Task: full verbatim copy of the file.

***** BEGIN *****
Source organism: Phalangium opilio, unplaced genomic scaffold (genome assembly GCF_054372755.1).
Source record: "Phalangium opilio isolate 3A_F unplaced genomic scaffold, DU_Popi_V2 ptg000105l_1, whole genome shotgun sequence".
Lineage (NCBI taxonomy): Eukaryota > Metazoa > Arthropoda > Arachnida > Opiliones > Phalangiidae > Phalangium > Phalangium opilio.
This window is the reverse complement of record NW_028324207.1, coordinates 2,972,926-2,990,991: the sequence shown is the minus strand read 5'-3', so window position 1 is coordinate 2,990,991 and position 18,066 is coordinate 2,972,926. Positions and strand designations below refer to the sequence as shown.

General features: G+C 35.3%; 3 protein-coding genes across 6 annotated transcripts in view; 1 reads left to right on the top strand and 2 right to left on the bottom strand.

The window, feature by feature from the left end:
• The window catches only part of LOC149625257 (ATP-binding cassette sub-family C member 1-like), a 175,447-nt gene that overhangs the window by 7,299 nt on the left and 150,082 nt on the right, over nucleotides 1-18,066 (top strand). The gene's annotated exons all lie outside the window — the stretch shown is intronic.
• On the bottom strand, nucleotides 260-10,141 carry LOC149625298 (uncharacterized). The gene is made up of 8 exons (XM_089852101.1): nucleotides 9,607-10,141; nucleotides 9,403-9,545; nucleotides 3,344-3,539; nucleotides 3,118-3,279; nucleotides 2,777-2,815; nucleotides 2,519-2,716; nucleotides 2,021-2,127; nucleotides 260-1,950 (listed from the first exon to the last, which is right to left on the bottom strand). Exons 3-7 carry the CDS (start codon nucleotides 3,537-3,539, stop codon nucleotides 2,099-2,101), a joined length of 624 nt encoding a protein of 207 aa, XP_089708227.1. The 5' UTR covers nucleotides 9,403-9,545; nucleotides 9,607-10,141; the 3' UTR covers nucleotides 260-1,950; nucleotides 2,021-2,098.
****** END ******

Source organism: Phalangium opilio, unplaced genomic scaffold (genome assembly GCF_054372755.1).
Source record: "Phalangium opilio isolate 3A_F unplaced genomic scaffold, DU_Popi_V2 ptg000105l_1, whole genome shotgun sequence".
Lineage (NCBI taxonomy): Eukaryota > Metazoa > Arthropoda > Arachnida > Opiliones > Phalangiidae > Phalangium > Phalangium opilio.
This window is the reverse complement of record NW_028324207.1, coordinates 2,972,926-2,990,991: the sequence shown is the minus strand read 5'-3', so window position 1 is coordinate 2,990,991 and position 18,066 is coordinate 2,972,926. Positions and strand designations below refer to the sequence as shown.

General features: G+C 35.3%; 3 protein-coding genes across 6 annotated transcripts in view; 1 reads left to right on the top strand and 2 right to left on the bottom strand.

The window, feature by feature from the left end:
• The window catches only part of LOC149625257 (ATP-binding cassette sub-family C member 1-like), a 175,447-nt gene that overhangs the window by 7,299 nt on the left and 150,082 nt on the right, over nucleotides 1-18,066 (top strand). The gene's annotated exons all lie outside the window — the stretch shown is intronic.
• On the bottom strand, nucleotides 260-10,141 carry LOC149625298 (uncharacterized). The gene is made up of 8 exons (XM_089852101.1): nucleotides 9,607-10,141; nucleotides 9,403-9,545; nucleotides 3,344-3,539; nucleotides 3,118-3,279; nucleotides 2,777-2,815; nucleotides 2,519-2,716; nucleotides 2,021-2,127; nucleotides 260-1,950 (listed from the first exon to the last, which is right to left on the bottom strand). Exons 3-7 carry the CDS (start codon nucleotides 3,537-3,539, stop codon nucleotides 2,099-2,101), a joined length of 624 nt encoding a protein of 207 aa, XP_089708227.1. The 5' UTR covers nucleotides 9,403-9,545; nucleotides 9,607-10,141; the 3' UTR covers nucleotides 260-1,950; nucleotides 2,021-2,098.